The alternatives in a choice process are characterized by a set of attribute values. Following Lancaster (1971), one can postulate that the attractiveness of an alternative is determined by the value of its attributes. The measure of uncertainty about an attribute can also be included as part of the attribute vector in addition to the attribute itself. For example, if travel time by transit is not fixed, the expected value of transit travel time and a measure of uncertainty of the transit travel time can both be included as attributes of transit.
The attributes of alternatives may be generic (that is, they apply to all alternatives equally) or alternative-specific (they apply to one or a subset of alternatives). In the travel mode choice context, in-vehicle-time is usually considered to be specific to all motorized modes because it is relevant to motorized alternatives. However, if travel time by bus is considered to be very onerous due to over-crowding, bus in-vehicle-time may be defined as a distinct variable with a distinct parameter; differences between this parameter and the in-vehicle-time parameter for other motorized modes will measure the degree to which bus time is considered onerous to the traveler relative to other in-vehicle time. Other times, such as wait time at a transit stop or transfer time at a transit transfer point are relevant only to the transit modes, not for the non-transit modes. It is also common to consider the travel times for non-motorized modes (bike and walk) as specific to only these alternatives.
An important reason for developing discrete choice models is to evaluate the effect of policy actions. To provide this capability, it is important to identify and include attributes whose values may be changed through pro-active policy decisions. In a travel mode choice context, these variables include measures of service (travel time, frequency, reliability of service, etc.) and travel cost.
# The Decision Rule
An individual invokes a decision rule (i.e., a mechanism to process information and evaluate alternatives) to select an alternative from a choice set with two or more alternatives. This decision rule may include random choice, variety seeking, or other processes which we refer to as being irrational. As indicated earlier, some individuals might use other decision rules such as "follow the leader" or habit in choosing alternatives which may also be considered to be irrational. However, even in this case, rational discrete choice models may be effective if the decision maker who adopts habitual behavior previously evaluated different alternatives and selected the best one for him/her and there have been no intervening changes in her/his alternatives and preferences. However, in the case of follow-the-leader behavior, the decision maker is considered to be rational if the “leader” is believed to share a similar value system. An individual is said to use a rational decision process if the process satisfies two fundamental constructs: consistency and transitivity. Consistency implies the same choice selection in repeated choices under identical circumstances. Transitivity implies an unique ordering of alternatives on a preference scale. Therefore, if alternative A is preferred to alternative B and alternative B is preferred to alternative C, then alternative A is preferred to alternative C.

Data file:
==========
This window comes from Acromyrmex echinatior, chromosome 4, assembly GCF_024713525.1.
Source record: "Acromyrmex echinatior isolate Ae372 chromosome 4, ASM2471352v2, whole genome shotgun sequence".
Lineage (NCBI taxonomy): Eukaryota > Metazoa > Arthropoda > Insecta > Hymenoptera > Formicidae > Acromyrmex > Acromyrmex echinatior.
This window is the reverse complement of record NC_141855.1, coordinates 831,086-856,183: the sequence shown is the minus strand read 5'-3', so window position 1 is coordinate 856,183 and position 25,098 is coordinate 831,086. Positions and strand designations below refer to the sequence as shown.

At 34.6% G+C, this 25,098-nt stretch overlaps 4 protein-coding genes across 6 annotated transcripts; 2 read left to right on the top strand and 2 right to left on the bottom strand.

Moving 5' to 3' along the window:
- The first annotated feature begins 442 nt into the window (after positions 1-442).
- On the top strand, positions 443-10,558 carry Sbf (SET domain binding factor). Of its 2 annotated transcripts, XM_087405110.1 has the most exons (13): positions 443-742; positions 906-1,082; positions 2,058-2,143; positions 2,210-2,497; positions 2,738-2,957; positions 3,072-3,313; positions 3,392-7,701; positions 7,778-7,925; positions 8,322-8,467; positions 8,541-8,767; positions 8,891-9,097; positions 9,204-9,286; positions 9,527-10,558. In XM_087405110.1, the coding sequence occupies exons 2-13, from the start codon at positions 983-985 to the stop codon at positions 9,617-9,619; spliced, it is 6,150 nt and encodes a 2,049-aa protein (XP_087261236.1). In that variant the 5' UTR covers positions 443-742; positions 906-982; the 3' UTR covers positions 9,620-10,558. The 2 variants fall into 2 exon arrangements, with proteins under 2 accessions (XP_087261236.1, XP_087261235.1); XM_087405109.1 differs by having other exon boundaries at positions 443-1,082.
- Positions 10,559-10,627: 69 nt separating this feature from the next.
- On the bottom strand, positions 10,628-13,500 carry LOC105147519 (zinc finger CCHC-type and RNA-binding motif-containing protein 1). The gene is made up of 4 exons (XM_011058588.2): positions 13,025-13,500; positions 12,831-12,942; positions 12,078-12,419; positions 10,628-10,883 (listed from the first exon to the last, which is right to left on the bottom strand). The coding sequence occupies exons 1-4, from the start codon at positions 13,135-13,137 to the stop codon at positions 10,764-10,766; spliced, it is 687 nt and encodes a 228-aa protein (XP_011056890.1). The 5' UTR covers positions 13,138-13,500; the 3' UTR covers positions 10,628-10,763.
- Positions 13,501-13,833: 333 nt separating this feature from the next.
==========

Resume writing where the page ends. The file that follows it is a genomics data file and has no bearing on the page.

A number of possible rules fall under the purview of rational decision processes (Ben-Akiva and Lerman, 1985; Chapter 3). In this course, the focus will be on one such decision rule referred to as utility maximization. The utility maximization rule is based on two fundamental concepts. The first is that the attribute vector characterizing each alternative can be reduced to a scalar utility value for that alternative. This concept implies a compensatory decision process; that is, it presumes that individuals make "trade-offs" among the attributes characterizing alternatives in determining their choice. Thus, an individual may choose a costlier travel mode if the travel time reduction offered by that mode compensates for the increased cost. The second concept is that the individual selects the alternative with the highest utility value.
The focus on utility maximization in this course is based on its strong theoretical background, extensive use in the development of human decision making concepts, and amenability to statistical testing of the effects of attributes on choice. The utility maximization rule is also robust; that is, it provides a good description of the choice behavior even in cases where individuals use somewhat different decision rules.
In the next section, we discuss the concepts and underlying principles of utility based choice theory in more detail.
Continue to Utility-Based Choice Theory